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Messages from Hiroshima

Japanese version

Masaru Hibino (male)
'Nyushi hibaku'  / 19 years old at the time / current resident of Gifu

The scenes of the A-bombed city are introduced here. The photographs are not directly connected with the messages. On the day when the atomic bomb (whose name was still unknown to us then) was dropped on Hiroshima, as a member of the Navy Land Forces, I was engaged in drills for launching closing-in attacks in the hilly areas of Kawaraishi and Yoshiura, adjacent to Kure. Then, a light flashed, followed a few seconds later by a roaring sound, and a plume of smoke (later known as the "mushroom cloud") rose beyond the rim of the mountains. Judging from the direction, we assumed that a powder magazine in Hiroshima must have exploded under an air raid attack.

After a short while, without giving any reason, a senior officer told us to suspend the drills immediately and return to the tent barracks where the headquarters was located. We lost no time returning to the barracks, where we were instructed to stand by, ready for any emergency alert. Ordered to go into action around 3:00 a.m. the following day, August 7, we left the barracks, walking down the mountain slopes to Kure Station. There, we got on a train heading for an undisclosed destination. When our train arrived at Kaitaichi Station, we got off since no train service was available beyond that point. We learned from citizens that the place attacked in an air raid the previous day was the city of Hiroshima. We walked to the city along the national highway. After passing through the area around Mukainada, we began to witness a stream of victims coming up one after another, with bandages over their heads, faces, and limbs. We also saw wretched scenes with roof tiles swelling up on top of local residents' houses, and window glass shattered.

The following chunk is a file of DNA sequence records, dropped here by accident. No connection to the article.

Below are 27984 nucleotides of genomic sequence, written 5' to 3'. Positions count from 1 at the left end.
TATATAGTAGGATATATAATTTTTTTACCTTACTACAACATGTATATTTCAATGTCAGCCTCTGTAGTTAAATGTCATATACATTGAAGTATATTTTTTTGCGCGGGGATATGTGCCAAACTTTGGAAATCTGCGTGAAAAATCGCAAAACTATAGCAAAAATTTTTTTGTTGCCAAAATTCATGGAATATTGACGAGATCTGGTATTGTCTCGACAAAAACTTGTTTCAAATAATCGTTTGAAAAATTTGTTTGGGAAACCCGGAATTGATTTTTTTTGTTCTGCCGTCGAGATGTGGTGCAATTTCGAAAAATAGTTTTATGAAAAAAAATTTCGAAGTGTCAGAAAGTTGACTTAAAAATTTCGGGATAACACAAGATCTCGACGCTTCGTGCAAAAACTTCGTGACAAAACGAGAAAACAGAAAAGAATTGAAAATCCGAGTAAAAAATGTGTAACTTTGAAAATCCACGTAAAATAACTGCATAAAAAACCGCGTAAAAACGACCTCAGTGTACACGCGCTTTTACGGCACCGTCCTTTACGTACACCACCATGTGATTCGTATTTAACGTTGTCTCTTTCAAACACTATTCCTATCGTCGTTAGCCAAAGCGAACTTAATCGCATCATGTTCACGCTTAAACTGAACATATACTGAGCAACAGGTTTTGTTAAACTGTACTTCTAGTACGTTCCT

Upon entering the city, we saw many demolished houses and places still in large flames. On the way, we spotted an approaching enemy aircraft, possibly a reconnaissance plane for surveying the results of the bombing. Everywhere, people who had been cleaning debris in fire-ravaged areas quickly got under what little cover they could find, apparently fearing that they might be bombed again as on the previous day. Seeing this, I could imagine how terrifying the previous day's bombing must have been.

At one point, we members of the Navy Land Forces assembled at the East Parade Ground, pitched our tents, and were soon assigned to respective missions. (It was around 9:00 a.m. on August 7.)

I was assigned to deliver meals to victims. I went out on a truck with some other members, delivering meals to people who had taken shelter at temples and schools that remained unburned, or at the parade grounds. On the way, I saw several bodies floating in rivers and dead horses left unattended on the road here and there, still tied to carts.

On the afternoon of the 7th, we were told to collect the bodies of those who had died while taking shelter at the East Parade Ground.

Everywhere on the parade ground, I saw a large number of people who had died, and next to them people who suffered burns to their heads, faces and limbs. Some had received temporary treatment, but not others. Among the victims were a mobilized student who was moaning by himself deliriously, "Mother, give me water," a soldier (probably an Army man) who asked for water while enduring pain, and a few members of a family who devoted themselves to taking care of injured persons. The ground seemed nothing but a hell on earth.